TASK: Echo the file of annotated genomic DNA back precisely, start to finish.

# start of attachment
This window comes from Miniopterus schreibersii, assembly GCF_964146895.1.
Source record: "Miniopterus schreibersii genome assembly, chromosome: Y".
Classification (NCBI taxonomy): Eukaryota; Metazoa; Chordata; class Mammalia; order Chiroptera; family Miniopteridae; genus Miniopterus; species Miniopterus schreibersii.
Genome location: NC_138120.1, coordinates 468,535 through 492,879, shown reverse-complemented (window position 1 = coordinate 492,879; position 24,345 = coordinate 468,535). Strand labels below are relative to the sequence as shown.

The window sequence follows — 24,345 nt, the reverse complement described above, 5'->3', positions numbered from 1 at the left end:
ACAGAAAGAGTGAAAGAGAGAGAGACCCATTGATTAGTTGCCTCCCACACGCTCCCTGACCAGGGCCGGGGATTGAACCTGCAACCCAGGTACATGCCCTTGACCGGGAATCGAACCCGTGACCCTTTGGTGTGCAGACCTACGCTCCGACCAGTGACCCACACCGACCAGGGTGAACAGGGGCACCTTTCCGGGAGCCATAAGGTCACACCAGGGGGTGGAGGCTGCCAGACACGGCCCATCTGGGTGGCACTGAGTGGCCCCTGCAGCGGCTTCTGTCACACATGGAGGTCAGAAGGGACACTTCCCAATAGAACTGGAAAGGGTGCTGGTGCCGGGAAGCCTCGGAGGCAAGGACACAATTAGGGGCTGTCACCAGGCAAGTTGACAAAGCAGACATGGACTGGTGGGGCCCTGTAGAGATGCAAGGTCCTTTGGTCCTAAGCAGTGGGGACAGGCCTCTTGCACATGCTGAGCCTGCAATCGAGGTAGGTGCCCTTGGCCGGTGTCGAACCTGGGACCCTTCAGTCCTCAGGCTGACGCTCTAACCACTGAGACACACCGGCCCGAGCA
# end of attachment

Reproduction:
This window comes from Miniopterus schreibersii, assembly GCF_964146895.1.
Source record: "Miniopterus schreibersii genome assembly, chromosome: Y".
Classification (NCBI taxonomy): Eukaryota; Metazoa; Chordata; class Mammalia; order Chiroptera; family Miniopteridae; genus Miniopterus; species Miniopterus schreibersii.
Genome location: NC_138120.1, coordinates 468,535 through 492,879, shown reverse-complemented (window position 1 = coordinate 492,879; position 24,345 = coordinate 468,535). Strand labels below are relative to the sequence as shown.

The window sequence follows — 24,345 nt, the reverse complement described above, 5'->3', positions numbered from 1 at the left end:
ACAGAAAGAGTGAAAGAGAGAGAGACCCATTGATTAGTTGCCTCCCACACGCTCCCTGACCAGGGCCGGGGATTGAACCTGCAACCCAGGTACATGCCCTTGACCGGGAATCGAACCCGTGACCCTTTGGTGTGCAGACCTACGCTCCGACCAGTGACCCACACCGACCAGGGTGAACAGGGGCACCTTTCCGGGAGCCATAAGGTCACACCAGGGGGTGGAGGCTGCCAGACACGGCCCATCTGGGTGGCACTGAGTGGCCCCTGCAGCGGCTTCTGTCACACATGGAGGTCAGAAGGGACACTTCCCAATAGAACTGGAAAGGGTGCTGGTGCCGGGAAGCCTCGGAGGCAAGGACACAATTAGGGGCTGTCACCAGGCAAGTTGACAAAGCAGACATGGACTGGTGGGGCCCTGTAGAGATGCAAGGTCCTTTGGTCCTAAGCAGTGGGGACAGGCCTCTTGCACATGCTGAGCCTGCAATCGAGGTAGGTGCCCTTGGCCGGTGTCGAACCTGGGACCCTTCAGTCCTCAGGCTGACGCTCTAACCACTGAGACACACCGGCCCGAGCA